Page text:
K-Line of Japan, the country’s third-largest shipping company, is reportedly planning to halve the fleet of its smaller bulk ships. Kawasaki Kisen, which owns around 100 Panamax and handymax sized ships, plans to make the reduction by returning vessels to shipowners. The company reported a preliminary net loss of $457m for the year ended March 2016, partly because of impairment losses on dry bulk ships. K Line operates 375 bulk carriers, 70 container vessels and 49 ships to ship oil and gas, according to its website.
Noryards BMV, a sister company of Norway based Noryards AS, has filed for bankruptcy having failed to reach a compulsory debt settlement with its creditors. Rickmers Holding AG and E.R. Capital Holding GmbH & Cie. KG are reviewing a potential merger of their ship management units, Rickmers Maritime Services and E.R. Schiffahrts, into a global joint venture. The companies have signed a declaration of intent to create a new company that would manage around 220 vessels. Based on the current assessment, the merger would not require modifications to be made to the forecast for financial year 2016.
Svitzer (UK) held the naming ceremony for the Svitzer Deben, a new Damen ASD 3212 80 tonne bollard pull escort tug, for the Port of Felixstowe on 22nd April 2016. The vessel was built at Damen Song Cam Shipyard in Vietnam and delivered to the Port of Felixstowe earlier this year. The new tug is equipped with a 2800mm controllable pitch propeller, a hydraulically driven double drum forward winch, a single drum aft winch, two Caterpillar 3516C HD+ TA/D engines and two Rolls Royce US255 P30 CP Special thrusters.
The Polar Research ship (above) that looked destined to be christened “Boaty McBoatface” after a public naming competition got wildly out of hand is to be named RRS Sir David Attenborough, despite the “Boaty” title previously topping a vote. Days before Sir David turned 90, it was announced on 6th May that the £200m vessel will be named after the world-renowned naturalist and broadcaster.
Zhejiang Shipbuilding, a subsidiary yard of Sinopacific Shipbuilding, has been declared bankrupt by a local court.
Damen Shiprepair Amsterdam completed a maintenance programme for fallpipe vessel Flintstone (above) in April. The 21,401gt/2011 built ship underwent a six-week programme of maintenance and repairs together with her first Special Survey. Owned and operated by the Tideway group of companies, a division of the Belgian dredging, environmental and marine engineering group DEME, the 155- metre, DP2 Flintstone is the flagship of the Tideway fleet. Her equipment includes an active heave compensated ROV with state-of-the-art survey equipment and a 200 kW mass flow excavation tool for the removal of seabed materials.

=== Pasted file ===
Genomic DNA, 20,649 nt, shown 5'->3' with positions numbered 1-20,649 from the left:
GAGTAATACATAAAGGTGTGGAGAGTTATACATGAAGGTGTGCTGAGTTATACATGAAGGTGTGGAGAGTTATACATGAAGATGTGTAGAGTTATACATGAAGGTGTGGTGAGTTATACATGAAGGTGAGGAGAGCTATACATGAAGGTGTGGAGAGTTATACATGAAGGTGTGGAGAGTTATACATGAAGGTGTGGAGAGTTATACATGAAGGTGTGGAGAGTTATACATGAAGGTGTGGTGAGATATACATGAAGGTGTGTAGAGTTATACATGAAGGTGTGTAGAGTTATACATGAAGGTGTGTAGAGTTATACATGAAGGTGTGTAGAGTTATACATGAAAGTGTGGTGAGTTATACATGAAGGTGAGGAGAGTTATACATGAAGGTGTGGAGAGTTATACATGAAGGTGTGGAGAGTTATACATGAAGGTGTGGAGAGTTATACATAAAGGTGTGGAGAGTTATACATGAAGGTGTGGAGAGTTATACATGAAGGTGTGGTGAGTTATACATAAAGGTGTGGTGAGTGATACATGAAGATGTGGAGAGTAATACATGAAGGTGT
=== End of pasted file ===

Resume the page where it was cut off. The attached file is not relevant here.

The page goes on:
Hyundai Mipo Dockyard has agreed to delay the delivery of a total of six pure & car truck carriers (PCTCs). At the request of the (undisclosed) owners of the new vessels, the first delay saw two in a series of four ships, ordered in September 2015, postponed. The vessels, signed under a $324.8 million deal with an Asian owner, were scheduled for delivery by the end of June, 2019. The new delivery date has not yet been set for the two car carriers. The second delay was agreed between a Marshall Islands-registered company and the shipbuilder for a series of four PCTCs, also ordered in September 2015 through a $304 million agreement. The car carriers are now scheduled to join their owner by the end of February 2020 instead of 2018.
Mitsui O.S.K. Lines (MOL) revealed in April that it is introducing a Flexie bow design with a rounded bow on its new vehicle carriers to reduce wind resistance and cut emissions. Four such ships are on order from Usuki City-headquartered Minaminippon Ship-building Co. with delivery due for 2017 and 2018. The bow form was developed through a joint research project by MOL, MOL Techno- Trade, and Akishima Laboratories (Mitsui Zosen). The four 14-deck newbuilds will be 199.95m long with a 32.2m beam, and have capacity for 6,800 standard cars